• 1/2 red pepper, seeds & membrane removed then chopped
  • 1 small onion, chopped
  • 75 ml sherry vinegar (or cider vinegar)
  • 1 clove garlic, crushed
  • 1/4 tsp black peppercorns
  • 1/4 tsp ground cinnamon (or 1 cinnamon stick)
  • 1/4 tsp caraway or celery seeds
  • 1/4 tsp cloves
  • 1/4 tsp allspice berries
  • 1/2 tsp mustard
  • 1/2 tsp Worcestershire sauce
  • 2 small scotch bonnet chillis (optional) deseeded if you like
  • 3 tbsp molasses (miel de cana)
  • 1/2 tsp salt

Put the tomatoes, red pepper and chillis in a food processor and blend to a smooth puree. Push this through a sieve into a large saucepan with a spatula until you are just left with dry skins and seeds in the sieve. Discard this.

Puree the onion and add that to the pan with the pureed tomatoes. Cook and stir occasionally over low heat until it is reduced by about a third and is considerably thicker.

Meanwhile put garlic, peppercorns, allspice, cloves, cinnamon, caraway seeds and vinegar into a small saucepan and simmer gently, covered for about 1o-15 mins. Then pour about half the spiced vinegar through a sieve or tea strainer into the thickened tomato mixture. Add the molasses/miel de cana, mustard, Worcestershire sauce and salt and stir to combine everything well.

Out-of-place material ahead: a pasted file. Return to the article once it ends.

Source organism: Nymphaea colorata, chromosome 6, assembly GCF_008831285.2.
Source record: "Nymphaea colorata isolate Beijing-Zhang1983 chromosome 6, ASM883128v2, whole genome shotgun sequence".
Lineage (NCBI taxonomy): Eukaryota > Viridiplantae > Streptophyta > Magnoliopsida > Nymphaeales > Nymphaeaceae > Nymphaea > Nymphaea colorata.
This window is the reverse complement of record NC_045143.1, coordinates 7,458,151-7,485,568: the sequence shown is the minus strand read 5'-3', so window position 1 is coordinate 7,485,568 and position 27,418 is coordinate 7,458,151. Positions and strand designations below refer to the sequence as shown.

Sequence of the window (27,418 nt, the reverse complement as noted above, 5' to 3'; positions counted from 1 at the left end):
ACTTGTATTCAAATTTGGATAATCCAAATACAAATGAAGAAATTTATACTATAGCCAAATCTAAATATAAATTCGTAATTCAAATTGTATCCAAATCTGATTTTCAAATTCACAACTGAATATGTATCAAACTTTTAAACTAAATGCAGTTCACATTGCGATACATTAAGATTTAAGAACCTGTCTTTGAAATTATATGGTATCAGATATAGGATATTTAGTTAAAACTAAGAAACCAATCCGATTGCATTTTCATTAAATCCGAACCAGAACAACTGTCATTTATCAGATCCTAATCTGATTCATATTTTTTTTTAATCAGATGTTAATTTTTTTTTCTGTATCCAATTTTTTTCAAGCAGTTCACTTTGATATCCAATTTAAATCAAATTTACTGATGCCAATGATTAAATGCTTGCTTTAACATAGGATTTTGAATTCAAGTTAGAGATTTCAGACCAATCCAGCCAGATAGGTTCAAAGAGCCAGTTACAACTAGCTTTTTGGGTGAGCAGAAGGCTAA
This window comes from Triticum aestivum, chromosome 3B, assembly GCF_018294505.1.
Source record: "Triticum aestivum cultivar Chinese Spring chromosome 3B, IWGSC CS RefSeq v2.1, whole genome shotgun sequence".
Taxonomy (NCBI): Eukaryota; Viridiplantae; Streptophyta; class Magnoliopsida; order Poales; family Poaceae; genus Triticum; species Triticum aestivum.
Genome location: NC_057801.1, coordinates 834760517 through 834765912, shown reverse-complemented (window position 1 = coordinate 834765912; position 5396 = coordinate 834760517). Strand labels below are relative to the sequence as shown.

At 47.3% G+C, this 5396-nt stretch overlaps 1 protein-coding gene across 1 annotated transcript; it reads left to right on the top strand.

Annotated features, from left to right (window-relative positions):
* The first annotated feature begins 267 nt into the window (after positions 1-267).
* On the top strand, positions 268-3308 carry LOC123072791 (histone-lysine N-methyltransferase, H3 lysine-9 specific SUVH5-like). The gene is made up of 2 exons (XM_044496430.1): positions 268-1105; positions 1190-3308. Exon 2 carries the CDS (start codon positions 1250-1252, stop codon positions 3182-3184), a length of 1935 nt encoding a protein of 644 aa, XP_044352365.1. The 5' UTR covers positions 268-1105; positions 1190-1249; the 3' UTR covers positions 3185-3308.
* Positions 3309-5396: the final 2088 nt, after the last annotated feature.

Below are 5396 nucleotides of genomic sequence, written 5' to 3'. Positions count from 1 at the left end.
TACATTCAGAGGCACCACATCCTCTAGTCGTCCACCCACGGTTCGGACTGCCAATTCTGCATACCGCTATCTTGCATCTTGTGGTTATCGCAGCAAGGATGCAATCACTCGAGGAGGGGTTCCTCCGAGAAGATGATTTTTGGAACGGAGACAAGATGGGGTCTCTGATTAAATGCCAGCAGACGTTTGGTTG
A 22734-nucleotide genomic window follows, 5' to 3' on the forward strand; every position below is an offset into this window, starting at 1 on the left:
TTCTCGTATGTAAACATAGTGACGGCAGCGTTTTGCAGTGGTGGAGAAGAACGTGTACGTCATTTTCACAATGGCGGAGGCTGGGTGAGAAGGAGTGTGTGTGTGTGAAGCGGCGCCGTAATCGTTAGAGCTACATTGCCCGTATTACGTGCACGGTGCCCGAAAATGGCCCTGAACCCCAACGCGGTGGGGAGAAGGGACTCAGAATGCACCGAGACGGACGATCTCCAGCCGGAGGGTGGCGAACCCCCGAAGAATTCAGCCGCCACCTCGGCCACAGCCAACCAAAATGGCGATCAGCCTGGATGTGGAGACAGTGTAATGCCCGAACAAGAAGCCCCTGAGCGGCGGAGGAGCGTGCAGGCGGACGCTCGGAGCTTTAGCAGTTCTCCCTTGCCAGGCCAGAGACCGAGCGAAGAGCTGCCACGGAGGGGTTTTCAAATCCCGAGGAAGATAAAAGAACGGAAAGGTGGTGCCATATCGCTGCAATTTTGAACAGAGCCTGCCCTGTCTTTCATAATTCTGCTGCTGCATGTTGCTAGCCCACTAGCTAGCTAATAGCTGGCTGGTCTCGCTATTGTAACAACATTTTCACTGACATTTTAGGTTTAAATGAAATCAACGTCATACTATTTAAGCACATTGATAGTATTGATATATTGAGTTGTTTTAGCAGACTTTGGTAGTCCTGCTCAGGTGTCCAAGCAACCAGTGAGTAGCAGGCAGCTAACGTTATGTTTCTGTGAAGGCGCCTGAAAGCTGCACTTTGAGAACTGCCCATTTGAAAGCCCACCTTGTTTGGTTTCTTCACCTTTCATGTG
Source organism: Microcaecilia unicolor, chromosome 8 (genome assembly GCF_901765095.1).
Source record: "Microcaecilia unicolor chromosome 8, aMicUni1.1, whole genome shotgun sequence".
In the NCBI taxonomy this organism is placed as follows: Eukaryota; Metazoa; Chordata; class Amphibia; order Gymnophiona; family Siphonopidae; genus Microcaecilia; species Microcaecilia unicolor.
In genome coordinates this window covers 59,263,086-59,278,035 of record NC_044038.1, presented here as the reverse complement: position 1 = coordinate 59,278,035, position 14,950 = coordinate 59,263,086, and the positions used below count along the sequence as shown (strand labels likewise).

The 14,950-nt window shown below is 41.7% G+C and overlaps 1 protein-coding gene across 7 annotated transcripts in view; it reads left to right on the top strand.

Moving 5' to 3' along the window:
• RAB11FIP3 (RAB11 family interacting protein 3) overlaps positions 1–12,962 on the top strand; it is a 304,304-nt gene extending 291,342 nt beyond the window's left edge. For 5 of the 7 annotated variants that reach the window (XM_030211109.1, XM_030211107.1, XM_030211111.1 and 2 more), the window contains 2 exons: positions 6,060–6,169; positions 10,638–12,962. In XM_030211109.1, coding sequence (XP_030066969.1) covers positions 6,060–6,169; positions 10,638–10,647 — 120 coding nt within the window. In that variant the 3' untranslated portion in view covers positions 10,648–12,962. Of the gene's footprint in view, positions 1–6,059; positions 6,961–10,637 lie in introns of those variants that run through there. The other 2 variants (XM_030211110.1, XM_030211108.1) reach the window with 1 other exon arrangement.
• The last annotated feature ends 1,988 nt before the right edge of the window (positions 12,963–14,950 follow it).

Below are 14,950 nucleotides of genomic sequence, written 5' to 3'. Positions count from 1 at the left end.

Taste at this point and adjust any of the ingredients to suit you. Maybe it needs more of the spiced vinegar or more molasses or salt. Cook it some more, stirring so it doesn’t catch, until it is thickened and looks like ketchup. Don’t worry if it looks a bit separated you are now going to blend it carefully with a stick blender in the pan (or in a food processor) and that smooths it out nicely.